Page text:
Many years ago, when I was still doing graduate studies in Near Eastern Languages and Cultures, I became involved in a snail-mail back-and-forth discussion with a zealous Evangelical lady in southern California, a representative of some Protestant ministry or other, who insisted that Mormons aren’t Christian. (I suppose that this conversation was the starting point for the book Offenders for a Word.) At one stage of the conversation, I tried to help her understand what genuine non-Christianity looked like (e.g., in the case of Hindus, Buddhists, and Muslims). When her reply came, it was clear that she was absolutely exhilarated by my comments. She had, she plainly thought, caught me in a hypocritical, brazenly obvious self-contradiction. “You insist that you’re a Christian,” she triumphantly wrote, “while you deny Muslims their right to be Christians!”
More and more, I try to avoid debates with people who aren’t equipped (whether by education or training, by temperament, or by sheer capacity) to engage in serious discussion, to construct sound arguments or to properly understand a sound argument when when they see it. Such encounters remind me too much of a scene from Monty Python and the Holy Grail – which is, of course, one of the greatest films ever made:
BLACK KNIGHT: None shall pass. ARTHUR: What? BLACK KNIGHT: None shall pass. ARTHUR: I have no quarrel with you, good Sir Knight, but I must cross this bridge. BLACK KNIGHT: Then you shall die. ARTHUR: I command you, as King of the Britons, to stand aside! BLACK KNIGHT: I move for no man. ARTHUR: So be it! ARTHUR and BLACK KNIGHT: Aaah!, hiyaah!, etc. [ARTHUR chops the BLACK KNIGHT's left arm off] ARTHUR: Now stand aside, worthy adversary. BLACK KNIGHT: 'Tis but a scratch. ARTHUR: A scratch? Your arm's off! BLACK KNIGHT: No, it isn't. ARTHUR: Well, what's that then? BLACK KNIGHT: I've had worse. ARTHUR: You liar! BLACK KNIGHT: Come on, you pansy! [clang] Huyah! [clang] Hiyaah! [clang] Aaaaaaaah! [ARTHUR chops the BLACK KNIGHT's right arm off] ARTHUR: Victory is mine! [kneeling] We thank Thee Lord, that in Thy mer-- BLACK KNIGHT: Hah! [clunk] Come on then. ARTHUR: What? BLACK KNIGHT: Have at you! [kick] ARTHUR: Eh. You are indeed brave, Sir Knight, but the fight is mine. BLACK KNIGHT: Oh, had enough, eh? ARTHUR: Look, you stupid bastard. You've got no arms left. BLACK KNIGHT: Yes I have. ARTHUR: Look! BLACK KNIGHT: Just a flesh wound. [kick] ARTHUR: Look, stop that. BLACK KNIGHT: Chicken! [kick] Chickennn! ARTHUR: Look, I'll have your leg. [kick] Right! [whop] [ARTHUR chops the BLACK KNIGHT's right leg off] BLACK KNIGHT: Right. I'll do you for that! ARTHUR: You'll what? BLACK KNIGHT: Come here! ARTHUR: What are you going to do, bleed on me? BLACK KNIGHT: I'm invincible! ARTHUR: You're a looney. BLACK KNIGHT: The Black Knight always triumphs! Have at you! Come on then. [whop] [ARTHUR chops the BLACK KNIGHT's last leg off] BLACK KNIGHT: Ooh. All right, we'll call it a draw. ARTHUR: Come, Patsy. BLACK KNIGHT: Oh. Oh, I see. Running away, eh? You yellow bastards! Come back here and take what's coming to you. I'll bite your legs off!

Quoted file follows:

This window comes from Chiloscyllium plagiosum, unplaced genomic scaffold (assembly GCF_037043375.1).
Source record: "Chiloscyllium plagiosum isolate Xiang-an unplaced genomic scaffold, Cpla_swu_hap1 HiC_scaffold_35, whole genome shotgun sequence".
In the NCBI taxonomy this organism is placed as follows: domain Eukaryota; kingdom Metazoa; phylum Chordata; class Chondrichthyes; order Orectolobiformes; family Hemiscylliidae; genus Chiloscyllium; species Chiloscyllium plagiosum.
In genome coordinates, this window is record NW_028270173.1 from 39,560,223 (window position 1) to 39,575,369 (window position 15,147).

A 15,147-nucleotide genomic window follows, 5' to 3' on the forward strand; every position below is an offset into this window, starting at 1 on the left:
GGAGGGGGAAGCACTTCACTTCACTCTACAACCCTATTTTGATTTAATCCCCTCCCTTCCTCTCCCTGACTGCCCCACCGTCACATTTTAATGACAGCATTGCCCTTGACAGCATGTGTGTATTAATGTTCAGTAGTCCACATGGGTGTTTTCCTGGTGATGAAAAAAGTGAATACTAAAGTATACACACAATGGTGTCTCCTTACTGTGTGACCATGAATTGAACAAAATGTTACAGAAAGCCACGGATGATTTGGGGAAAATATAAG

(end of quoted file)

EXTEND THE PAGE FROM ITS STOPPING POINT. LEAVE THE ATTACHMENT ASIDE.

Unfortunately, I still get sucked into such discussions from time to time. It’s difficult to extricate oneself from them gracefully, without seeming to be elitist or arrogant, without hurting feelings. Sometimes, though, it’s best simply to withdraw from these encounters and to wish the best for your would-be opponent. I don’t believe that salvation depends upon scholarly acumen or intellectual ability or education. There are much more important things, and I expect the Lord to be gracious and merciful. But not everybody was a top student in school, and people don’t become better scholars or more rigorous thinkers merely by virtue of growing older. There are, in other words, still plenty of B, C, D, and F students out there. Their souls are of infinite worth, and they may well be — and, in many cases (I’m very serious here), certainly are — far better people than the A students. But that still doesn’t mean that they’re good at the particular more-or-less academic work of framing and evaluating arguments.